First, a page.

[2] Defendant next argues that the court abused its discretion by refusing to reopen the trial to permit defendant to introduce additional evidence. We disagree.
    At the conclusion of the trial, the court asked defendant whether he wished to call any further witnesses or introduce any additional evidence. Defendant said no. Following motions, the charge conference, and the closing arguments, court recessed for the evening. The next morning, defendant's sister asked the court if an additional witness, Michael Reese, could testify aboutdriving defendant to and from work. The court did not allow the evidence to be reopened. Defendant contends this ruling was an abuse of the court's discretion.
    N.C. Gen. Stat. § 15A-1226(b) provides that “[t]he judge in his discretion may permit any party to introduce additional evidence at any time prior to verdict.” Because there is no constitutional right to have one's case reopened, the decision to reopen a case is strictly within the trial court's discretion. State v. Shelton, 53 N.C. App. 632, 648, 281 S.E.2d 684, 695 (1981), appeal dismissed, 305 N.C. 306, 290 S.E.2d 707 (1982). Defendant cites State v. Lang for the proposition that “there is error when the trial court refuses to exercise its discretion in the erroneous belief that it has no discretion as to the question presented.” 301 N.C. 508, 510,272 S.E.2d 123, 125 (1980). In addition, “[w]here the error is prejudicial, the defendant is entitled to have his motion reconsidered and passed upon as a discretionary matter.” Id. In Lang, however, the jury had requested a transcript of witness testimony while deliberating, which request the trial court refused, believing that it did not have the authority to provide the transcript. Id. Lang is inapposite to the case before us. In addition, defendant fails to show that the court abused its discretion in refusing to reopen the trial to allow Mr. Reese to testify. Because evidence about defendant's work schedule had already been admitted, defendant fails to show how he was prejudiced by the trial court's refusal toallow Mr. Reese to testify about driving him to and from work. We overrule this assignment of error.
    [3] Defendant also argues that the court erred in permitting him to waive his right to counsel and allowing him to proceed pro se. We disagree.
    Defendant contends that the court should have inquired into his literacy, competency, and ability to read before permitting him to waive his right to counsel. Our Supreme Court has recently reaffirmed that:
        a defendant has a right to handle his own case without interference by, or the assistance of, counsel forced upon him against his wishes. However, before allowing a defendant to waive in-court representation by counsel, . . . the trial court must insure that constitutional and statutory standards are satisfied. First, defendant's waiver of the right to counsel and election to proceed pro se must be expressed clearly and unequivocally. Second, in order to satisfy constitutional standards, the trial court must determine whether defendant knowingly, intelligently, and voluntarily waives his right to counsel. In order to determine whether the waiver meets [this constitutional] standard, the trial court must conduct a thorough inquiry.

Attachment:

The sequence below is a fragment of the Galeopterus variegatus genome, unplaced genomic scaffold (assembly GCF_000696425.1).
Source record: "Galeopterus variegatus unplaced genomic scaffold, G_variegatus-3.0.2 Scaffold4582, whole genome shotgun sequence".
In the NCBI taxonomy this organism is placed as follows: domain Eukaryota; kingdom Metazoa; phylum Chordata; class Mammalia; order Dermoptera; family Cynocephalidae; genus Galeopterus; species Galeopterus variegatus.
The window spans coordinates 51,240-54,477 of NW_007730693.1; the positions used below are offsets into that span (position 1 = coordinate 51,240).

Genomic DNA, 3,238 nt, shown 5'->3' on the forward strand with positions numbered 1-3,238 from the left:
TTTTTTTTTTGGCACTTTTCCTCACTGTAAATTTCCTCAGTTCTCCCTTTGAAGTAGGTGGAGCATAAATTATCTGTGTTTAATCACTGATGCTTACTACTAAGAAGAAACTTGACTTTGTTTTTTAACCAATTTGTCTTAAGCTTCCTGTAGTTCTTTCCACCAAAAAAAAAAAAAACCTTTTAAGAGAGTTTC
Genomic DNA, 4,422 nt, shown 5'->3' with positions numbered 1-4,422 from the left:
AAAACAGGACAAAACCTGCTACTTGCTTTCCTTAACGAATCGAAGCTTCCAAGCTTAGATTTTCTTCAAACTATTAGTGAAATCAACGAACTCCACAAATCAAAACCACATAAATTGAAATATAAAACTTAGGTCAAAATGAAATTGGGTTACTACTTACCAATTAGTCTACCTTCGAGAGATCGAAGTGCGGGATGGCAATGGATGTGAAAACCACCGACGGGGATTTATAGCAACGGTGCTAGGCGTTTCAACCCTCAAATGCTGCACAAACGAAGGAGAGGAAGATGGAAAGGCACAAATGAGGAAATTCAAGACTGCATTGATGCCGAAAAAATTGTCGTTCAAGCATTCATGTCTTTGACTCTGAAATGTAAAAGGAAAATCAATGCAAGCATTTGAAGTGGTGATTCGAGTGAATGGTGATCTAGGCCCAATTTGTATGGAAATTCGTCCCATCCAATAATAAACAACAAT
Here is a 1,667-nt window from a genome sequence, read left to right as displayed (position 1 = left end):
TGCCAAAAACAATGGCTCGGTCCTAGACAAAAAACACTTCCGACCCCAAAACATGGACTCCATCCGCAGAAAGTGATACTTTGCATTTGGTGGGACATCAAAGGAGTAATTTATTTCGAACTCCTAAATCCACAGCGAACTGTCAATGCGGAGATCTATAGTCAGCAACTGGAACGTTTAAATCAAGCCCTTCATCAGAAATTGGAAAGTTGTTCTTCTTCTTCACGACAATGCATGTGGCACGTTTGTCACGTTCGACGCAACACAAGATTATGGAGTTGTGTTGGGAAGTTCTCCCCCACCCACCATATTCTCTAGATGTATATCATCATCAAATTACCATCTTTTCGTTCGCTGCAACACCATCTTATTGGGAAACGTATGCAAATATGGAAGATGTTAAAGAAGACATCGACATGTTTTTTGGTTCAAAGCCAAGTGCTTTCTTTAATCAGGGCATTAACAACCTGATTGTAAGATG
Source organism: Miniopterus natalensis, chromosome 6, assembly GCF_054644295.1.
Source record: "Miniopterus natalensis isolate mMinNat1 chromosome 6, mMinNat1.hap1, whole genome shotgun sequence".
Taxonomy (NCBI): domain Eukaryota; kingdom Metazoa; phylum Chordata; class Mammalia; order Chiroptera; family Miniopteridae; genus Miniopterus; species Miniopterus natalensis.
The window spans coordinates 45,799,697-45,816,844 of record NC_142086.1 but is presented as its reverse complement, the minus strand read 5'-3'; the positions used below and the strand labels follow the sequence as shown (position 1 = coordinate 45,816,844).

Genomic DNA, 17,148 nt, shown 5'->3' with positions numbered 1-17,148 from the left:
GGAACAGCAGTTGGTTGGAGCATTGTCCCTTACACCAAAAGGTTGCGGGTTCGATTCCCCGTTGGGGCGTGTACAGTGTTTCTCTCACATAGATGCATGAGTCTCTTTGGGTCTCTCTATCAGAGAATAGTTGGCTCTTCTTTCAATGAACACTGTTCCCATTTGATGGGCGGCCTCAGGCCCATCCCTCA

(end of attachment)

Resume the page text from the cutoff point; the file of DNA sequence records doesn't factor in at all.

State v. Fulp, 355 N.C. 171, 174-75, 558 S.E.2d 156, 158-59 (2002) (internal citations and quotation marks omitted). The constitutional requirements of waiving the right to counsel are satisfied by compliance with N.C. Gen. Stat. § 15A-1242, which provides that:
        A defendant may be permitted at his election to proceed in the trial of his case without the assistance of counsel only after the trial judge makes thorough inquiry and is satisfied that the defendant:
        (1) Has been clearly advised of his right to the assistance of counsel, including his right to the assignment of counsel when he is so entitled;
        (2) Understands and appreciates the consequences of this decision; and
        (3) Comprehends the nature of the charges and proceedings and the range of permissible punishments.

N.C. Gen. Stat. § 15A-1242 (2001). In addition, the Court in Fulp held that the trial court's failure to “expressly and specifically state in his findings of fact that he considered defendant's age, education, familiarity with the English language, mental condition, and the complexity of the crime charged is not of sufficient consequence to warrant reversal of the court's order.” Fulp, 355 N.C. at 177, 558 S.E.2d at 160 (internal quotation marks omitted). The record reveals that the court fully complied with the statutory requirements before allowing defendant to waive his right to counsel. The court's findings of fact support its decision to permit defendant to waive his right to counsel and proceed pro se. This assignment of error is without merit.
    [4] In his final assignment of error, defendant argues that the court erred in determining that he was competent to stand trial. We disagree.
    The court received a report from a forensic examiner, stating that defendant was competent to stand trial, and the court ruled as such.
        Pursuant to the plain language of section 15A-1002(b)(3), the trial court must hold a hearing to determine the defendant's capacity to proceed if the question is raised. However, this Court has recognized that a defendant may waive the benefit of statutory or constitutional provisions by express consent, failure to assert it in apt time, or by conduct inconsistent with a purpose to insist upon it.

State v. King, 353 N.C. 457, 466, 546 S.E.2d 575, 584 (2001), cert. denied, 534 U.S. 1147, 151 L. Ed. 2d 1002 (2002) (citing N.C. Gen. Stat. § 15A-1002(b)(3) (internal citations and quotation marks omitted). By his failure to challenge the court's ruling, defendant waived his statutory right to a competency hearing under N.C. Gen. Stat. § 15A-1002(b). Id. at 466, 546 S.E.2d at 585. We overrule this assignment of error.
    No error.
    Judges ELMORE and SMITH concur.

*** Converted from WordPerfect ***